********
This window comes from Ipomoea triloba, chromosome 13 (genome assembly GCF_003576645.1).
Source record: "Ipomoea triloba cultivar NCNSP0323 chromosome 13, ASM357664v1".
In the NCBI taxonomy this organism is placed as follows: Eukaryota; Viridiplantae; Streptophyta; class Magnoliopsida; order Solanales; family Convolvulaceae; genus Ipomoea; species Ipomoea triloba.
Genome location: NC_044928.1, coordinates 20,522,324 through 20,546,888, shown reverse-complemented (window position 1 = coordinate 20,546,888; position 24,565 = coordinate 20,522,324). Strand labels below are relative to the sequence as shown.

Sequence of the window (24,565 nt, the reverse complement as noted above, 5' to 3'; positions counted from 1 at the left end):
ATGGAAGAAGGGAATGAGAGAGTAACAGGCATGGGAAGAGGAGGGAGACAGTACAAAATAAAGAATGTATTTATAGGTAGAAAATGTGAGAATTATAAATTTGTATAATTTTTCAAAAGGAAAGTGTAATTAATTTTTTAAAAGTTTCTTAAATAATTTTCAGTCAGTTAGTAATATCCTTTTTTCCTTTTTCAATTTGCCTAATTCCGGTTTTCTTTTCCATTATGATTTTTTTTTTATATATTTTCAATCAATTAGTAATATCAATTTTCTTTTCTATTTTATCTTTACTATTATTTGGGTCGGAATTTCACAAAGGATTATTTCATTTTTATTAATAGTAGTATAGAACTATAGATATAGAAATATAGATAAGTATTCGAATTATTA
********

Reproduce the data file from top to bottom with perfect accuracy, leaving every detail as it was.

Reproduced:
This window comes from Ipomoea triloba, chromosome 13 (genome assembly GCF_003576645.1).
Source record: "Ipomoea triloba cultivar NCNSP0323 chromosome 13, ASM357664v1".
In the NCBI taxonomy this organism is placed as follows: Eukaryota; Viridiplantae; Streptophyta; class Magnoliopsida; order Solanales; family Convolvulaceae; genus Ipomoea; species Ipomoea triloba.
Genome location: NC_044928.1, coordinates 20,522,324 through 20,546,888, shown reverse-complemented (window position 1 = coordinate 20,546,888; position 24,565 = coordinate 20,522,324). Strand labels below are relative to the sequence as shown.

Sequence of the window (24,565 nt, the reverse complement as noted above, 5' to 3'; positions counted from 1 at the left end):
ATGGAAGAAGGGAATGAGAGAGTAACAGGCATGGGAAGAGGAGGGAGACAGTACAAAATAAAGAATGTATTTATAGGTAGAAAATGTGAGAATTATAAATTTGTATAATTTTTCAAAAGGAAAGTGTAATTAATTTTTTAAAAGTTTCTTAAATAATTTTCAGTCAGTTAGTAATATCCTTTTTTCCTTTTTCAATTTGCCTAATTCCGGTTTTCTTTTCCATTATGATTTTTTTTTTATATATTTTCAATCAATTAGTAATATCAATTTTCTTTTCTATTTTATCTTTACTATTATTTGGGTCGGAATTTCACAAAGGATTATTTCATTTTTATTAATAGTAGTATAGAACTATAGATATAGAAATATAGATAAGTATTCGAATTATTA